“Having a baby was completely different to anything I could imagine,” he says. “Just seeing this new person who is part of your life. Every smile, or movement of his hand made us so happy.”
Rodrigo thinks 34 was an ideal age to become a father.
“You’ve learned a lot of things and are able to transmit them, and you still have the energy to play football with them. I have plenty to give – and am able to provide what they expect from a dad.”
“My father wasn’t around much. He worked away. My grandfather lived with us. He was the kindest nicest man, but my mother was like a close friend. I could talk to her about anything, and she was always there for me. I’d like to be like that for my children.
“I love Saturdays. We have pancakes and the children help to prepare them. Then we go to our allotment for a while, and maybe have a picnic there. After that we’ll go for a walk, and hopefully find a playground.
“The main challenge for me was learning patience. I think I’ve learned it as the years have gone on. And I worry about providing for the children in the recession.”
• My advice is to be involved in your children’s lives. And to plan your life around theirs.
DAD IN HIS FIFTIES. Carlo Gébler. 56. Dad to India-Rose, 29, Jack 24, Finn, 20, Georgia 16, and Ewan 13.
Author Carlo Gébler had a famously difficult relationship with his father, Ernest.
“I was aware that my father was permanently irritated by me. I never had a conversation with him about anything meaningful,” says Carlo, on the phone from his house near Enniskillen in Northern Ireland.
With a fractured childhood; Carlo’s mother Edna O’Brien, left the family home when he was 7, and didn’t get full custody for seven years, Carlo had no good male role model. So he has learned his parenting skills from his wife.
“We have a life of permanent domestic sharing,” says Carlo. “My main role now is as a chauffeur to the children. I write in my spare time!”
Have the challenges changed with the years?
“I’m a lot more tired now. I am so tired, but the main difference is that at 26 I knew nothing. I now look at Georgia going to a party and feel a terrible stab of anxiety. I don’t worry about her safety, but I despair of the world she’s inheriting. And I worry about the heartache and pain she’ll have to go through. I just want my children to be happy.”
“I love talking to my children,” says Carlo. “That, and listening to them play an instrument. ”
• My advice to fathers is to enjoy your children in the moment. And read to your children. My children know if they ask for a book they will get it straight away. They’ll be denied a McDonalds, but a book? Never!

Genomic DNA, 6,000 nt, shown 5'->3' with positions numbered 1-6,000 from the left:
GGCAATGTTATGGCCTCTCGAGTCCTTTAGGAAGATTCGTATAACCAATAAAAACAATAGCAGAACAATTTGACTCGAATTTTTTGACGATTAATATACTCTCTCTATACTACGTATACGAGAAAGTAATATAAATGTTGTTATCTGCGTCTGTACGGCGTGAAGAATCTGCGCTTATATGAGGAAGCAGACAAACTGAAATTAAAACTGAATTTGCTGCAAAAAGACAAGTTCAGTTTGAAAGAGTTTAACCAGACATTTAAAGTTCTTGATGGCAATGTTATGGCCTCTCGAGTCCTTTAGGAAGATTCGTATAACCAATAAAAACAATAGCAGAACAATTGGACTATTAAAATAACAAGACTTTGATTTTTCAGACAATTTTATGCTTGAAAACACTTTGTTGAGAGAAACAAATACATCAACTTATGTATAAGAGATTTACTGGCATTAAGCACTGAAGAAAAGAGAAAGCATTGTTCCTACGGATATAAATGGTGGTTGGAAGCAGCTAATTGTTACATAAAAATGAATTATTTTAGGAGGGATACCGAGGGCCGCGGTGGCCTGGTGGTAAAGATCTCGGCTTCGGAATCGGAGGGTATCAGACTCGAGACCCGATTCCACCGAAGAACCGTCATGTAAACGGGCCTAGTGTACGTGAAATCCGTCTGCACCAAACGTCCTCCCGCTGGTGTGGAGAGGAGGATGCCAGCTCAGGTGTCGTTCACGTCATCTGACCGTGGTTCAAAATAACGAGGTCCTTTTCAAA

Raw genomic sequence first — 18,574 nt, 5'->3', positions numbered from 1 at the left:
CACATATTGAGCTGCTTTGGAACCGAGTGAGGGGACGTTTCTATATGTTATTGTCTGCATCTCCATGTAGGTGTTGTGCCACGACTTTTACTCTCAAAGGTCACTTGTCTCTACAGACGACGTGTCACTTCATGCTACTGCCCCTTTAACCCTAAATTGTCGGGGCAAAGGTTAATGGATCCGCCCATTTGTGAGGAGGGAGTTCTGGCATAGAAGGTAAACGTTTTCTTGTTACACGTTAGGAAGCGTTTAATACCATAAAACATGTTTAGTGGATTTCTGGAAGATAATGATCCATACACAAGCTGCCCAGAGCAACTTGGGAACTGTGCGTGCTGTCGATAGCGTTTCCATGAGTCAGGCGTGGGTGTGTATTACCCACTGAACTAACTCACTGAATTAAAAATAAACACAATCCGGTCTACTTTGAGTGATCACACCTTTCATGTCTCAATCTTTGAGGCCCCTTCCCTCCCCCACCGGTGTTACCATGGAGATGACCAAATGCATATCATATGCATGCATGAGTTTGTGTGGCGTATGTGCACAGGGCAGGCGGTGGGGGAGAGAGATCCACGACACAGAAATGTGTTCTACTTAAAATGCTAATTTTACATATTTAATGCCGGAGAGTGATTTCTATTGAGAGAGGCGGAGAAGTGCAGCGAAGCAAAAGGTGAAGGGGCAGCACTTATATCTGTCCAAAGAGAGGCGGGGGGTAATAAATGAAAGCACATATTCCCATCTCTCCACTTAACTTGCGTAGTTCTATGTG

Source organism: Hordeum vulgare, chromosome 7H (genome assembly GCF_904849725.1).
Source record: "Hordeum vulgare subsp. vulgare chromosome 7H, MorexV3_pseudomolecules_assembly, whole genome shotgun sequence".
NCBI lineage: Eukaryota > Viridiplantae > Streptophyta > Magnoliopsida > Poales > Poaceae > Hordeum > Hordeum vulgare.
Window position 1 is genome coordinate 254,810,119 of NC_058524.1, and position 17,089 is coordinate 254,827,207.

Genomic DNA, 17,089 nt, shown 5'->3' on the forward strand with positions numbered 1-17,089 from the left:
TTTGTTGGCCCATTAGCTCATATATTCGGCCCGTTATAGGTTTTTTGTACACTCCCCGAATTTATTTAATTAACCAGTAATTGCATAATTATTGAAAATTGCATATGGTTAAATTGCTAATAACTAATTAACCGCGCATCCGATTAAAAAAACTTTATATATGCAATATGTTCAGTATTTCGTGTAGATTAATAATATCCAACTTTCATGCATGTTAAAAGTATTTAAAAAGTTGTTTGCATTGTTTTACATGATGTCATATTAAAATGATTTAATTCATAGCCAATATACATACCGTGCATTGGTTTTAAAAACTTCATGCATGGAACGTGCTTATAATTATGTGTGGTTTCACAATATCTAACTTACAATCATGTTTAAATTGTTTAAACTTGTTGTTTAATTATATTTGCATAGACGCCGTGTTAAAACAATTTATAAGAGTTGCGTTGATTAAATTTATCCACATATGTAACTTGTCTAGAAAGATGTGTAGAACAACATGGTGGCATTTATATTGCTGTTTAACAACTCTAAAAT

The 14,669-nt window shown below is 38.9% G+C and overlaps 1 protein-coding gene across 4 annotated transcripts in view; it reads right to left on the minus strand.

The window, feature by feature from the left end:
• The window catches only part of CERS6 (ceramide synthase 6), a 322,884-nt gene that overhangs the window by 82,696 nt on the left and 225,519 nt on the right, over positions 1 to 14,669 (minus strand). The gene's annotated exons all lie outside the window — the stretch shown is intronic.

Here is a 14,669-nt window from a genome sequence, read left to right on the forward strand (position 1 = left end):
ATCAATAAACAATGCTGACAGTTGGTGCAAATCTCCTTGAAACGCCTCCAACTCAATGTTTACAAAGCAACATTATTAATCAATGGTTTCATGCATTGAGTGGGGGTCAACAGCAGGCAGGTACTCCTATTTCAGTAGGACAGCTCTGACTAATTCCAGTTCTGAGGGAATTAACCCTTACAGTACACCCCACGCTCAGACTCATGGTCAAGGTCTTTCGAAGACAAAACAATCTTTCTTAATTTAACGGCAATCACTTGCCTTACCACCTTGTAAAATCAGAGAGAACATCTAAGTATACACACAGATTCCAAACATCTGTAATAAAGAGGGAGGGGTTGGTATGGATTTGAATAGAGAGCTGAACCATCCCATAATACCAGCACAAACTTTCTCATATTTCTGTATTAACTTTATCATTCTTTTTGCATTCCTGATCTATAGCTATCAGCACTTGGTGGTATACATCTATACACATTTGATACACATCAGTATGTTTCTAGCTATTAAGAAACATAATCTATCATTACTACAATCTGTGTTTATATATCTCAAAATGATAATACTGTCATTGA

DAD IN HIS SIXTIES. Howard Campbell. 65. Dad to five grown children and to Ruadhan 12, and Caoilfhionn 9.
Howard Campbell had two families; one in his twenties; the other in his fifties.
“My first five children had left home when my wife became ill and died,” says Howard, a retired doctor from Kilkenny. “When I met Emer, who was still young enough to have children, I was open to the idea. I can’t imagine not being a father, and the second time was even more enriching than the first,”
Although Howard was more of a hands-on father than his father had been, in his twenties he was busy with his career as a General Practitioner. When his second family arrived, he retrained as a psychiatrist and worked part-time.
“And now I’m retired, and have become the main carer. I do nearly all the cooking and looking after the children, because my wife is working. People have said I’m crazy but I really enjoy cooking. And the children are quite self-sufficient. It’s mostly a matter of driving them everywhere, and I did that with my first family too.
“The main challenge is the lack of energy I now have; and the main difference, is that my peers no longer have children.
“I enjoy watching television with the girls, and especially cookery programmes. The favourite in Jamie Oliver. And I enjoy walking in the country with them.
• My advice is to accept that they’re you’re not as physically resilient as you were. I would urge fathers to retire, if they have the wherewithal. Then you’re more available to your children.
Copyright. Sue Leonard. 2011.